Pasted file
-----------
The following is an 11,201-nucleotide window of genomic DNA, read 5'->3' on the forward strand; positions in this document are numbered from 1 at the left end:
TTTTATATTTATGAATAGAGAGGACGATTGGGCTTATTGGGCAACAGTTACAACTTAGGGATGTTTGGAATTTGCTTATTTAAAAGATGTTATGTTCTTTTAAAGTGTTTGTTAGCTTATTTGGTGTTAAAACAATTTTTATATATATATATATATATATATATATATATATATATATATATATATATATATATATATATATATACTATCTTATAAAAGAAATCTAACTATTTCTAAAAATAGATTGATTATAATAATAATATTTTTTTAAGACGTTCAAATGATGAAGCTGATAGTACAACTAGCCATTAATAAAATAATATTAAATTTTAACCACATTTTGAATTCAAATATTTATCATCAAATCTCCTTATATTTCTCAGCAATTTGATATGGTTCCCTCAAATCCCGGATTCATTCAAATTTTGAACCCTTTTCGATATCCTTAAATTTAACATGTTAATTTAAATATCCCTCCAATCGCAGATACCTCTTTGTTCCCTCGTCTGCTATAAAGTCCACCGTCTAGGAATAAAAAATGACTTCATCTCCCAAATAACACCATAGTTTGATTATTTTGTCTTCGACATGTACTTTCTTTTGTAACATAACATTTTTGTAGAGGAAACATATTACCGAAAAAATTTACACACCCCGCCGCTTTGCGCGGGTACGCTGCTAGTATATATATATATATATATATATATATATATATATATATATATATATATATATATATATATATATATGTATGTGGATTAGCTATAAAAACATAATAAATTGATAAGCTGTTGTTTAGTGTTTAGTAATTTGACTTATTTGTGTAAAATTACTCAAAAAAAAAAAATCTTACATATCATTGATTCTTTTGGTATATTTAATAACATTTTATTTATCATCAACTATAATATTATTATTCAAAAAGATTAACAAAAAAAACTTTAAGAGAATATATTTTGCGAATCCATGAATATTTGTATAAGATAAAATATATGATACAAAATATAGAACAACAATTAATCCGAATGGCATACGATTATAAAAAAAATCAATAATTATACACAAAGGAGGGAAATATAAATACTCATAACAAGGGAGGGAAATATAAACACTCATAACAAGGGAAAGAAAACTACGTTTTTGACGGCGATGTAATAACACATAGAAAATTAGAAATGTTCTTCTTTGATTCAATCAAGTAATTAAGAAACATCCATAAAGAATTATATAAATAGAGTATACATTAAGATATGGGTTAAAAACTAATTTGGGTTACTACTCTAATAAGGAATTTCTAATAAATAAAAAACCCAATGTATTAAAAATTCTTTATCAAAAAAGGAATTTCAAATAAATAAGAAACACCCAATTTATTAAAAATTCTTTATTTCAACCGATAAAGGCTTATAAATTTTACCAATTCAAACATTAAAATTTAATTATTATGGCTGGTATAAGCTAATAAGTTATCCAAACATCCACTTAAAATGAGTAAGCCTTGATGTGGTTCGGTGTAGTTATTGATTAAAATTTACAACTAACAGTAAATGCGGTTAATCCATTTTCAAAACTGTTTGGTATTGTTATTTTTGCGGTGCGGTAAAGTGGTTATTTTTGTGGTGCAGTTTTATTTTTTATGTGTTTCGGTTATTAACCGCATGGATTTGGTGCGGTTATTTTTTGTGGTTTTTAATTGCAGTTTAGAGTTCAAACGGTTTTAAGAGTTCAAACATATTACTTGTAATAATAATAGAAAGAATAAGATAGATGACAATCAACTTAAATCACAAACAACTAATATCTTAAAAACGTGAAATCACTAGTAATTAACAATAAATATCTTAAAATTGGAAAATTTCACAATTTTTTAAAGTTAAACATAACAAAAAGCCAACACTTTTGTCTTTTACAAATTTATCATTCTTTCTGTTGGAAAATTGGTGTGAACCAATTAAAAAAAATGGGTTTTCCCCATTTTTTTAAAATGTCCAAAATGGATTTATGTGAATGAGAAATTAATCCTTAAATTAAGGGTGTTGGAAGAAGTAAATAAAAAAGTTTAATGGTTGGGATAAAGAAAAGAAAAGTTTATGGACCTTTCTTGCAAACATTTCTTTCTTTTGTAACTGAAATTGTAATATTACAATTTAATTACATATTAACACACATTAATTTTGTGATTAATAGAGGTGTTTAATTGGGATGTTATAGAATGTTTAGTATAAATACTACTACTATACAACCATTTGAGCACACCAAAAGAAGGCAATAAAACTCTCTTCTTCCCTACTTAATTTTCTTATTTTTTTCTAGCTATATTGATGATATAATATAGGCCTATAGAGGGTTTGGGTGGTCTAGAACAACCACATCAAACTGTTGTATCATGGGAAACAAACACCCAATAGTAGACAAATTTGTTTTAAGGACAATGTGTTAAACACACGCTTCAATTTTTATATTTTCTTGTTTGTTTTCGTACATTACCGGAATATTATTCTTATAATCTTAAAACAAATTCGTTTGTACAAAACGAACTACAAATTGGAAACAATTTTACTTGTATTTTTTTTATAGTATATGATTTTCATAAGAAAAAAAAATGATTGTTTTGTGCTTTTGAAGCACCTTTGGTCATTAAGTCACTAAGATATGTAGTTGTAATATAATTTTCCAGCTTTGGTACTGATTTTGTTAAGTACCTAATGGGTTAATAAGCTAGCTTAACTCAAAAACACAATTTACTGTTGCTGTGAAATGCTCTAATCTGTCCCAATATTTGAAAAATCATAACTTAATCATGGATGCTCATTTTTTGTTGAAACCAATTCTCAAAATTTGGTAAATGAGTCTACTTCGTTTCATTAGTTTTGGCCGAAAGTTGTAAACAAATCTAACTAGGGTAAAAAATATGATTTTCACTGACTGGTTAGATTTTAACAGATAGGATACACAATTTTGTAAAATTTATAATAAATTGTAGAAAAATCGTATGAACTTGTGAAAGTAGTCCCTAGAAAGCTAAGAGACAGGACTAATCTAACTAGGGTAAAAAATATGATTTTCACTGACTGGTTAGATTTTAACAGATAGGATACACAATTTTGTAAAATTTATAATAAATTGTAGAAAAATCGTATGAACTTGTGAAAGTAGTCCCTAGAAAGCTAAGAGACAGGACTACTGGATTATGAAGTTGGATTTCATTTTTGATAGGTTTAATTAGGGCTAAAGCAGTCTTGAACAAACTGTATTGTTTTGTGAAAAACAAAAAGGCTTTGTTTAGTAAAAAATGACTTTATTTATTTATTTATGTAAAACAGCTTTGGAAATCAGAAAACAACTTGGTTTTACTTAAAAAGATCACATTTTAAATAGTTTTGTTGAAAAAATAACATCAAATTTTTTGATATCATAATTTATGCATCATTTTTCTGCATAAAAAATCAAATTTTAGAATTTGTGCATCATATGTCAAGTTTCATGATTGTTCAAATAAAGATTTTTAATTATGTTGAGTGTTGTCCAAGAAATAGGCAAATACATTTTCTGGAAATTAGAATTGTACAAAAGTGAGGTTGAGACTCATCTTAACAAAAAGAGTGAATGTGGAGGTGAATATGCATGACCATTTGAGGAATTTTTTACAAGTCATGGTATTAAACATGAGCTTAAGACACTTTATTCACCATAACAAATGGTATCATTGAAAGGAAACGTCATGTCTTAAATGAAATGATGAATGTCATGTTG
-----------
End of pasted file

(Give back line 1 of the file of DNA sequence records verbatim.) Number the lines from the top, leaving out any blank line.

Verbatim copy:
The following is an 11,201-nucleotide window of genomic DNA, read 5'->3' on the forward strand; positions in this document are numbered from 1 at the left end: